Article posted byon Feb 08, 2024
“Please find us someone commercially aware” – a commonly heard phrase in our office, but what does it actually mean? Both in my areas of Residential Development and Town Planning, and across the wider built environment, whether it’s written on a job description as part of a wishlist, or given as feedback as to why someone is or, often, isn’t hired, it’s clear that more needs to be understood from this seemingly objective term.
This is important both as a hiring manager to mitigate any bias in your decision-making and ensure that you’re getting the exact experience you need in a candidate, and from a candidate perspective to ensure that you’re focusing on specific areas to improve and learn within. Below is the culmination of research I’ve conducted through interviews with clients in the sector, through a LinkedIn poll with the wider market, and in my day-to-day discussions with candidates and colleagues.
What do market experts think commercial awareness is?
Solely from the LinkedIn poll I conducted, there was immediate discourse in what ‘commercial awareness’ could be defined as. Nearly 50% of the respondents cited that an ‘understanding of the market’ was the most prevalent definition, while 26% and 21% cited that it was an ‘understanding of profitability and business development’ / ‘the importance of clients’, respectively.
Seeking thoughts from some of our esteemed clients across the sector, I had a variety of responses, including: “talking about return hurdles (IRR and profit)”, “understanding that more doesn’t always equal more” (Damon Turner, Partner, Welbeck Land), and having “common sense, strategic planning” (David Le Lacheur, Owner, The Land Agency). Others have cited “knowledge of market trends, client profiles, key competitors”, “a skill that enables the individual to articulate their ability to be strategic in thinking”, and “it's being aware of the impact your daily role has on the business you work for”. So, how can we further break this down?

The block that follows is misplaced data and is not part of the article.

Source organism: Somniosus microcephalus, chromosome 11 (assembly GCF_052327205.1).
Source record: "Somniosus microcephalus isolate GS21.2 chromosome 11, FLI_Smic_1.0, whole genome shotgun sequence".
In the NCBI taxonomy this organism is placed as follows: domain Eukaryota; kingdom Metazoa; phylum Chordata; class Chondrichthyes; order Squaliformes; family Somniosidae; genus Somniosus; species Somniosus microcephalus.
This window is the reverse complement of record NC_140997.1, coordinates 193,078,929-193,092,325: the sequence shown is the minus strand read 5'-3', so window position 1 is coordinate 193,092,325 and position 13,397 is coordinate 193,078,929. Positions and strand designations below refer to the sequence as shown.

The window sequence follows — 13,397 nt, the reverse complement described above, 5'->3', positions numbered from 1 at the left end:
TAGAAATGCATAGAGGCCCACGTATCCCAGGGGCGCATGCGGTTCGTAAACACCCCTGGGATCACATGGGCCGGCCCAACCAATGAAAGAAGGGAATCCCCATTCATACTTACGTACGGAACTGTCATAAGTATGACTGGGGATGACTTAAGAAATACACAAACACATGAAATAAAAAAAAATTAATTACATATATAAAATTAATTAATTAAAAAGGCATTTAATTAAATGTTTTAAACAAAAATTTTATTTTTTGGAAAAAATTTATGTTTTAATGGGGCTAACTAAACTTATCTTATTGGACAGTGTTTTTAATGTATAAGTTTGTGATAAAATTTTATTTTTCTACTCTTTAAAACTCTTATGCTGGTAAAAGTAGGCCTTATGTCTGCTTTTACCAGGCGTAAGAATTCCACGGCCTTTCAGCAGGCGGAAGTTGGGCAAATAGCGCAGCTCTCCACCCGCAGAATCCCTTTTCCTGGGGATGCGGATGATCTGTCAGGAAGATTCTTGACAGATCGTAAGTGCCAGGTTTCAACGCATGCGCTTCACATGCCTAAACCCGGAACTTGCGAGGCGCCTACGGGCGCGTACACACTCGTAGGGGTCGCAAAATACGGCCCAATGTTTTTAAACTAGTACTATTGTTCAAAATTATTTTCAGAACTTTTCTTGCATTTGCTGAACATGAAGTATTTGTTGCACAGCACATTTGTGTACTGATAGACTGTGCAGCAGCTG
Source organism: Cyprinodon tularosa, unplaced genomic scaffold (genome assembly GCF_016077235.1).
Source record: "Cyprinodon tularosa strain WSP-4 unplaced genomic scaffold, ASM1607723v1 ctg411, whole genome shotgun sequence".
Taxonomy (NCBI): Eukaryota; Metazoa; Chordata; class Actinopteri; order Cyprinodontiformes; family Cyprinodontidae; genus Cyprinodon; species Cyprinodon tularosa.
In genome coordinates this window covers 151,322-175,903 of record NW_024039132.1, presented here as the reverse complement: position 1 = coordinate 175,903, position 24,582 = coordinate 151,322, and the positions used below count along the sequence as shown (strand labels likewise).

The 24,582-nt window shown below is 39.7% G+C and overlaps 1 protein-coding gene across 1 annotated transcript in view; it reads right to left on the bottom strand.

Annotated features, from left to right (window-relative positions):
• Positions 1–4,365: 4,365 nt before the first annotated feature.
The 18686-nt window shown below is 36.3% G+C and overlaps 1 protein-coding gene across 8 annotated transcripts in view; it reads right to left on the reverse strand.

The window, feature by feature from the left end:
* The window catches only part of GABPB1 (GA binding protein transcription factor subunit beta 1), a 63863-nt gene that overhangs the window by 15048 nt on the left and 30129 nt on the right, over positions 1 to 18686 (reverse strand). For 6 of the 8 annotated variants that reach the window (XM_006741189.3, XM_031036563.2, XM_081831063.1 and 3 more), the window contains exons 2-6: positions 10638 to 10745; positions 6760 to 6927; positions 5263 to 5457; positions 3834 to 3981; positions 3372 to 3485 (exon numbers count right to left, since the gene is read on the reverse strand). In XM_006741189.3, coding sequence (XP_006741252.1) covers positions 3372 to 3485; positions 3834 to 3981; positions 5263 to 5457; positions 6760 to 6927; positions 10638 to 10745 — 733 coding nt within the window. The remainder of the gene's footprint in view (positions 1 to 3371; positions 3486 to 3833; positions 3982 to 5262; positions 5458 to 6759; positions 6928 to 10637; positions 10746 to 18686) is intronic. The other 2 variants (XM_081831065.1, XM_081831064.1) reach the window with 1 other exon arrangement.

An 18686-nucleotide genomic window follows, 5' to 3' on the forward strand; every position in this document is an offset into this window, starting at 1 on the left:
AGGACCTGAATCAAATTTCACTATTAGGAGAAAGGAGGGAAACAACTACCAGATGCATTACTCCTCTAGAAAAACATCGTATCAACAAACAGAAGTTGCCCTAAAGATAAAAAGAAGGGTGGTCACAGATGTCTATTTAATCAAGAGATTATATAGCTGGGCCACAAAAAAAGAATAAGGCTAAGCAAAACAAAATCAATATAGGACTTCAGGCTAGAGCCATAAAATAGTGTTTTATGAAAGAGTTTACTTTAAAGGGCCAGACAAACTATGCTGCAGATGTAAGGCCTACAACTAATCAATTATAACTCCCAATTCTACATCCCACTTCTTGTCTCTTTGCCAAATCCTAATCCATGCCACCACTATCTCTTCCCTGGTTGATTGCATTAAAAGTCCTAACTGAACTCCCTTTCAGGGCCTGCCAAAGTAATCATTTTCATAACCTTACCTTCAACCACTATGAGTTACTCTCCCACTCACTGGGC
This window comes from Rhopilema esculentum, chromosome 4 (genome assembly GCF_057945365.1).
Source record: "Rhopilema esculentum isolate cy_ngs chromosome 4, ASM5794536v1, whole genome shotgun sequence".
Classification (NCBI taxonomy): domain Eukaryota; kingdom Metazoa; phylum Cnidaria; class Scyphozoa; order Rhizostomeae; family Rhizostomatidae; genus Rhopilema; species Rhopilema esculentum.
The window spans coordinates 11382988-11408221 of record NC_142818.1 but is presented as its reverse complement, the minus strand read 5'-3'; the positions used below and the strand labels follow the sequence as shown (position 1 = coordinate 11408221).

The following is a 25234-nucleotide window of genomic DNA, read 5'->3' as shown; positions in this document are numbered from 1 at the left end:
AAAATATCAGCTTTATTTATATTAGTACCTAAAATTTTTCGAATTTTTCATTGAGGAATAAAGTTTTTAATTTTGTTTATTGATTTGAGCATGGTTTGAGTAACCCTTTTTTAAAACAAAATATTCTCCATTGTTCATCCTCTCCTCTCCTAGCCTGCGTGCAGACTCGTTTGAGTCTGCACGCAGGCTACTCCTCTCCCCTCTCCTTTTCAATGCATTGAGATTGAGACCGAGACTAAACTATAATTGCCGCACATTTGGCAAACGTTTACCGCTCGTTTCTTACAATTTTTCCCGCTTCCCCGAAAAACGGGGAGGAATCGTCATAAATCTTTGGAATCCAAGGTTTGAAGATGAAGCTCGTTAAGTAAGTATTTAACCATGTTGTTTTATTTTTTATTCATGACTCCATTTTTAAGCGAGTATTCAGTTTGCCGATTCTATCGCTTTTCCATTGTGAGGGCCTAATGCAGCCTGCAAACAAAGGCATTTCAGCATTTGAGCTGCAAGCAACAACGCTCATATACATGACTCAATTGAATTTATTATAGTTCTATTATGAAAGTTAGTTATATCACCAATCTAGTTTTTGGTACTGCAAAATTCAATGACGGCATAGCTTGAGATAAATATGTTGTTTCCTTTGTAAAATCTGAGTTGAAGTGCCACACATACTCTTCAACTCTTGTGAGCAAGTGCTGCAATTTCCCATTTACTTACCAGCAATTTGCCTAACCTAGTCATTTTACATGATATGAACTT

What makes a Town Planner ‘commercially aware’?
In Residential Development and Town Planning, professionals within land and development obviously need a certain-level of commerciality as they are dealing with external factors and finances on a daily basis, but I wanted to know what some of my clients qualified as ‘commercially aware’ regarding town planners, and in turn, whether this factored into why they might choose to use said town planners as a consultant.
Oliver Myerson (Managing Director, Obsidian Strategic), believes that having an understanding the commercial implications of your work is most important, with the most commercially aware consultants “striving for [the planning permission that drives the most value/profit] as they understand the need to drive as much value as they can for their clients/business”, as opposed to achieving the easiest planning permission.
Other views include deeming someone as ‘commercially aware’ as someone who “understand[s] what makes schemes viable and [what] doesn’t” (Andrew Boyd, Partner Allsop), or “looks at the likelihood of getting planning permission when weighed against the costs…also considering the time it will take” (Martin Cumberworth, Strategic Land Director, Bloor Homes Eastern). This is echoed by Nicholas Mee (Managing Director – Development, Rockwell Property) who highlights the practical elements required, saying “There are plenty out there (planners) who can recite the London Plan, local policy etc. but do not have a grasp of the viability challenges developers have to be live to in order to ensure a planning consent is actually deliverable.”